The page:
When you have a family, part of the reason you work tirelessly throughout your adult life is to ensure that they have appropriate financial security in later life. Many children use their inheritance to stabilise their lives and set themselves up for the future, whether by using money to buy property, save, or invest.
However, you may have several concerns when it comes to what you’ll leave behind. The biggest of these is inheritance tax, which earns the government more than £5 billion every single year. While some people choose to minimise the amount of inheritance tax that will be paid on their estate, there are still other costs which you, your partner, and your children should all be aware of.
Inheritance tax is paid on the estate of someone when they die. However, unlike income tax, you don’t only pay inheritance tax on the actual money; you have to pay it on everything. Your estate (your money, possessions, and property) will be valued, and an inheritance tax bill will have to be paid based on its total value.
Inheritance tax does not have to be paid if the total value of the estate in question is below £325,000, or if everything above the £325,000 threshold is left to a spouse, civil partner, or charity.
There are other rules to consider regarding inheritance tax - for instance, if you give your home away to your children or grandchildren, this threshold increases to £500,000 - but it is the main cost to be aware of. Above the £325,000 threshold, the standard inheritance tax - 40% - will be charged.
However, there are several other potential threats to the value of your estate.
The new care fees funding framework means that if your assets exceed a certain point, you will have to fund any care you require yourself. The government will generally not subsidise it, and care bills can be costly - often tens of thousands of pounds.
Remarriage & Sideways Inheritance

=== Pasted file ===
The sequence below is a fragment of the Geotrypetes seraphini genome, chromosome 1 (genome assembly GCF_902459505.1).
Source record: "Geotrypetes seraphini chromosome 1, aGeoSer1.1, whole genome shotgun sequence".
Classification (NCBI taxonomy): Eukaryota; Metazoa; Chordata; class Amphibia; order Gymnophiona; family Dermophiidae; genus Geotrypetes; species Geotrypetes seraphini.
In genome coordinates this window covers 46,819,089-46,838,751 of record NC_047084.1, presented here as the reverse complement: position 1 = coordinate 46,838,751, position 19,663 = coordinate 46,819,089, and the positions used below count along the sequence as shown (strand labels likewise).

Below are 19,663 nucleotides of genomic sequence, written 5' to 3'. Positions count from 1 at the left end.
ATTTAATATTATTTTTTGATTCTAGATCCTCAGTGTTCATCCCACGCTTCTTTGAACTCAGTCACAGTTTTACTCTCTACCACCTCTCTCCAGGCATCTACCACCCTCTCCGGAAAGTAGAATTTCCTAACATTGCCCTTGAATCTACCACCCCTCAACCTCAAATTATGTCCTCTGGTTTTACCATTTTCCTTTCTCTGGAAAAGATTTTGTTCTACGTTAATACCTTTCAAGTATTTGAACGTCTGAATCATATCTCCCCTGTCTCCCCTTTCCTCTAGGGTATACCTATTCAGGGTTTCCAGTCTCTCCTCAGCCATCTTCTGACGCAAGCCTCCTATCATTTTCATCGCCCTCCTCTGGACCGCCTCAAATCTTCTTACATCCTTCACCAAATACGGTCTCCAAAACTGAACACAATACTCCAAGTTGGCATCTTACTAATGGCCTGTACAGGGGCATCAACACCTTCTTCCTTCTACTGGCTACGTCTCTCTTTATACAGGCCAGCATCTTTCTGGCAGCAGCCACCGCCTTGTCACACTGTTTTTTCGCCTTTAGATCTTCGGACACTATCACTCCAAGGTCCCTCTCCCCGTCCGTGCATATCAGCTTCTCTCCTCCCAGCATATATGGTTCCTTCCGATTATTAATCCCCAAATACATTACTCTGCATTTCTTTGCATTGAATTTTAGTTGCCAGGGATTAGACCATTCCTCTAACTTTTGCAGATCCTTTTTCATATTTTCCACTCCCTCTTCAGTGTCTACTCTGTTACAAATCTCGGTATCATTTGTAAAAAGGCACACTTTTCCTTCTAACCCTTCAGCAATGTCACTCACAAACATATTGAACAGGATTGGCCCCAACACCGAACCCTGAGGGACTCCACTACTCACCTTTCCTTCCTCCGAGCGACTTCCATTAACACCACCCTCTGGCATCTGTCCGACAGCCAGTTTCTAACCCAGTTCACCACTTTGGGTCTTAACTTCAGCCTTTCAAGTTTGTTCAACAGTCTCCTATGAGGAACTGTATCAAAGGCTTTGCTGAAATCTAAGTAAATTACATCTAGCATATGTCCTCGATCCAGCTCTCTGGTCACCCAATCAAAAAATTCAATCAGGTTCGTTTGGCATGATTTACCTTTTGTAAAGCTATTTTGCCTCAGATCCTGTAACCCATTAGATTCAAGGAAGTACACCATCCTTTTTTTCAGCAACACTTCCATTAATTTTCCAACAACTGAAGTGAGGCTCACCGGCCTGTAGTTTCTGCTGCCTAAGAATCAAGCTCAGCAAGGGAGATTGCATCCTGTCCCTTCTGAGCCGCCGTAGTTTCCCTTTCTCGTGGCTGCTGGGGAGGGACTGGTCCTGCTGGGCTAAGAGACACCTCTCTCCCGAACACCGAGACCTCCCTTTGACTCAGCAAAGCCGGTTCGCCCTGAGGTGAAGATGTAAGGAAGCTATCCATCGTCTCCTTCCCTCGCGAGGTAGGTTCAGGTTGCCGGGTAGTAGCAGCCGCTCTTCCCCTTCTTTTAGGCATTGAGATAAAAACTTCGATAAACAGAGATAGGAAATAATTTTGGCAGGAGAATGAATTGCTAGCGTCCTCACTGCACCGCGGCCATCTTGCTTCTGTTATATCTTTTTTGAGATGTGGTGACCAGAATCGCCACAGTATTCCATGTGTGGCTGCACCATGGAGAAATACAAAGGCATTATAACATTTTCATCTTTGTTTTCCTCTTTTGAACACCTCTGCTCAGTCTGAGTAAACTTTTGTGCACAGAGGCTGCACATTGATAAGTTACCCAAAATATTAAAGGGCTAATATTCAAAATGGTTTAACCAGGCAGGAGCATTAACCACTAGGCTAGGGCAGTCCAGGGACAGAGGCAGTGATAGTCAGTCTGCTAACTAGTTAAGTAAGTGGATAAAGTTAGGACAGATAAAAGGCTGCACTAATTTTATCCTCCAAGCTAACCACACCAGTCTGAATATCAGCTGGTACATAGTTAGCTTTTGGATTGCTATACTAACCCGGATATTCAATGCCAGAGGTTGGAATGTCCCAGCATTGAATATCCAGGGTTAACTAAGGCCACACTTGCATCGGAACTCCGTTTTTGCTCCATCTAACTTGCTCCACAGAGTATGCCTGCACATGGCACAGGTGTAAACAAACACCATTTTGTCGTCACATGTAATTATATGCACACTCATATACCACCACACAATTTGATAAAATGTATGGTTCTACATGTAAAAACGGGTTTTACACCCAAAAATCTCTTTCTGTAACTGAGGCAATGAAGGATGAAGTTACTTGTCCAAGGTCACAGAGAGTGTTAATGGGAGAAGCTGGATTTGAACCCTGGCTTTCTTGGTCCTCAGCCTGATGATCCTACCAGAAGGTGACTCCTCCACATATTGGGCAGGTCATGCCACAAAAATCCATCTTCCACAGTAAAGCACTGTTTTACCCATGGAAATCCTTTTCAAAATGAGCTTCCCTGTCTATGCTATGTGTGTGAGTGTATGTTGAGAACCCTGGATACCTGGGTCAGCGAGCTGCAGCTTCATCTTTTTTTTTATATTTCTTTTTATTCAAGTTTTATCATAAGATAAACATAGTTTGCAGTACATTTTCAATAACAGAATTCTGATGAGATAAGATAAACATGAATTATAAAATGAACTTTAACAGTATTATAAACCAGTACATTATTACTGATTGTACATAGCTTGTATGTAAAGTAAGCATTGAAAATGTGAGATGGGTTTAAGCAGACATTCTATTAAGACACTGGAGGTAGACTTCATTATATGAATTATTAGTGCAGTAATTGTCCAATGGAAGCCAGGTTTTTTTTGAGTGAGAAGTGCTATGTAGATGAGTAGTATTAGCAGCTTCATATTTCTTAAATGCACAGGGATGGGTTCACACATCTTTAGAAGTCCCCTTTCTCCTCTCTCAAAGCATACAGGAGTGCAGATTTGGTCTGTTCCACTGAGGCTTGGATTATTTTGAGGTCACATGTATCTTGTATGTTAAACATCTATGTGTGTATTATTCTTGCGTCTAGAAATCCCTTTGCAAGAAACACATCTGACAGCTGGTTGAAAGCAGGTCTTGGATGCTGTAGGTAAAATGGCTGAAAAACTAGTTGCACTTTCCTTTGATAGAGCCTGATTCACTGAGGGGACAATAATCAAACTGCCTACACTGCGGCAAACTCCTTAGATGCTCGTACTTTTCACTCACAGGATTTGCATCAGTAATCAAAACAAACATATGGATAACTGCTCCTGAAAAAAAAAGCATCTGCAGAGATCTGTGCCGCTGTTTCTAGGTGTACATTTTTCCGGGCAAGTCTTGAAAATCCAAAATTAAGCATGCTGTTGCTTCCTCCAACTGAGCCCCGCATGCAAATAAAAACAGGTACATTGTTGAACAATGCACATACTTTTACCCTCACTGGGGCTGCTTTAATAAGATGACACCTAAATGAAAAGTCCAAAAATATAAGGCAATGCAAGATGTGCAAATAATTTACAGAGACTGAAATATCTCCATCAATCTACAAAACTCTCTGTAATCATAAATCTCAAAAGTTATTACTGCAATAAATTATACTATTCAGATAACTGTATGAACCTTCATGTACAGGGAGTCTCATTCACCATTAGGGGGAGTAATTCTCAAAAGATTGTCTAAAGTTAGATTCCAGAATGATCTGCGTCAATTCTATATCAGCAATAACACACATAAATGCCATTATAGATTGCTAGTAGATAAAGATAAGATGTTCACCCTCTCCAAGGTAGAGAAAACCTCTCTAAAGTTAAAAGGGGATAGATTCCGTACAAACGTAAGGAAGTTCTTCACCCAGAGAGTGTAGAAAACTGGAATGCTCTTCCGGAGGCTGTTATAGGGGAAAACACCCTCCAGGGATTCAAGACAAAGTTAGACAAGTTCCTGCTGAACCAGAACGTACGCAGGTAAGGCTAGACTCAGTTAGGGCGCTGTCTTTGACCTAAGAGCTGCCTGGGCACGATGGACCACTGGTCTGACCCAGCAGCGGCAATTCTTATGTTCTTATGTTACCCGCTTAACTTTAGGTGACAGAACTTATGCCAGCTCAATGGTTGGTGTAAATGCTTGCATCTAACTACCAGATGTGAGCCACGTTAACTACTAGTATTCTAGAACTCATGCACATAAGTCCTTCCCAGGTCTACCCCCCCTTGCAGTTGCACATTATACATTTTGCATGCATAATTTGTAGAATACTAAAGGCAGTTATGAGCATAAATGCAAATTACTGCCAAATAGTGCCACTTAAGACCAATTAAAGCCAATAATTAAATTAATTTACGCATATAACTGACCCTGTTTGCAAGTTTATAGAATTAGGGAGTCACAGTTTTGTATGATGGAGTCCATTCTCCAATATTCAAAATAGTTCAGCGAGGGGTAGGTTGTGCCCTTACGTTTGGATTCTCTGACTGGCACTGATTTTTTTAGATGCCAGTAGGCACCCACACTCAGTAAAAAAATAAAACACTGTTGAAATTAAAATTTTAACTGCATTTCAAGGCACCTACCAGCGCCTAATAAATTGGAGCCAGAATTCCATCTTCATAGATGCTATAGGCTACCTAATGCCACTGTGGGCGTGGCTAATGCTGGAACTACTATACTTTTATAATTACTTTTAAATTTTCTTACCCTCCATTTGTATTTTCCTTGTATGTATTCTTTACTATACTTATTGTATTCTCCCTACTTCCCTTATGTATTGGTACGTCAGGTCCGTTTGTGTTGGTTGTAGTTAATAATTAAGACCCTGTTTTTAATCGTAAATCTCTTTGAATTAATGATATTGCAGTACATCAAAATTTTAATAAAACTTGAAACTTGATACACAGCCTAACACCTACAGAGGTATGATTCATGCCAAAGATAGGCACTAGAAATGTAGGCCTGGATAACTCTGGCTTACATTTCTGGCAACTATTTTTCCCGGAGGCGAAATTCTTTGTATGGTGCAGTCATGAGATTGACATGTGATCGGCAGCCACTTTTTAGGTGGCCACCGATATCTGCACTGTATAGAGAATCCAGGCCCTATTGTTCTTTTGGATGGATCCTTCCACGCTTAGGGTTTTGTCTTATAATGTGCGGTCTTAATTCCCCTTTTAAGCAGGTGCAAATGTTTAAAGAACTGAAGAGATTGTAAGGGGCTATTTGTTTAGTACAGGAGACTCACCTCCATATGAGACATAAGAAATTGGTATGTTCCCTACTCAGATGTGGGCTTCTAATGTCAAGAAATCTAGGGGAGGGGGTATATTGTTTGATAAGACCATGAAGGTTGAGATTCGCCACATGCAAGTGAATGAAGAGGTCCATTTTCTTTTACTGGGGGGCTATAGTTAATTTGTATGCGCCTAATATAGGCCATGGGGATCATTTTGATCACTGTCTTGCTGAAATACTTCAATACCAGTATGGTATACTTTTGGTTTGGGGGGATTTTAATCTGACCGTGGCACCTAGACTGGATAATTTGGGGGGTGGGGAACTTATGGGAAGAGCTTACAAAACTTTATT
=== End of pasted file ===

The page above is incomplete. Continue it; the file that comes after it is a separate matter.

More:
You also have to consider marriage after you are gone, in many different contexts. Firstly, if you pass your estate onto your spouse or partner, and they remarry, your children may inherit less than you intended. Secondly, if your children are married and divorce after you die, their inheritance may be covered in the divorce settlement.
Finally, you have to consider what happens in the event of the unexpected. If you do not have a will that specifies where authority lies if you are incapacitated medically - in a coma, for instance - your family may have to seek a court order to make decisions about your health or will. This can be a lengthy, emotionally draining, and incredibly costly process.
Protecting Your Children’s Inheritance
Inheritance tax is a complicated thing, but there are ways of mitigating how much you will end up paying. Aside from the simple answer of leaving the money to a spouse or partner, you also have several tax relief options.
You may want to consider speaking to a will writer and ask for advice on your estate planning. They may be able to provide you with some support to minimise the amount of inheritance tax payable on your estate. A specialist solicitor with experience in inheritance law may also be able to help you.
Remarriage & Sideways Inheritance
Setting up a “mirror will” with your spouse will mean that you jointly agree to leave the combined value of your estates to your children or another party. However, you need to consider that remarriage often revokes a mirror will. Consider that your will should reflect your wishes as well as those of your partner/spouse and family.
It may be worth speaking to a specialist will writer if you have concerns about remarriage or divorce among your children. By specifying specific points in your will, you can safeguard your estate if the unexpected occurs after your death. Once inheritance tax is paid on an estate, a spouse or partner can technically do whatever they see fit with your assets - even if you disagreed with it before
Setting up a lasting power of attorney for your next of kin will allow them to intervene if you are incapacitated. It is also likely to be a lot less expensive than seeking a court order.
A financial advisor who specialises in later-life planning may also be able to help you mitigate the potentially high cost of care. You may want to put some money away ahead of time to fund your care if you need it. Although you might be healthy today, there’s no telling what might happen tomorrow.
If you already have a financial advisor or accountant, it may be worth bringing the topic up with them; they may have good ideas or specialists to recommend. In some cases, they may even integrate the discussion with your wider financial strategy and retirement planning.
Take Steps to Protect Your Children’s Inheritance Now
When it comes to navigating inheritance law and futureproofing the value of your estate, preparation is key. It can be emotionally taxing to have these difficult conversations with legal or financial professionals, as well as your family, but it is often worth it in the long run. You may even find that taking control by planning for later life is empowering; it may be something that you have subconsciously been concerned about for some time.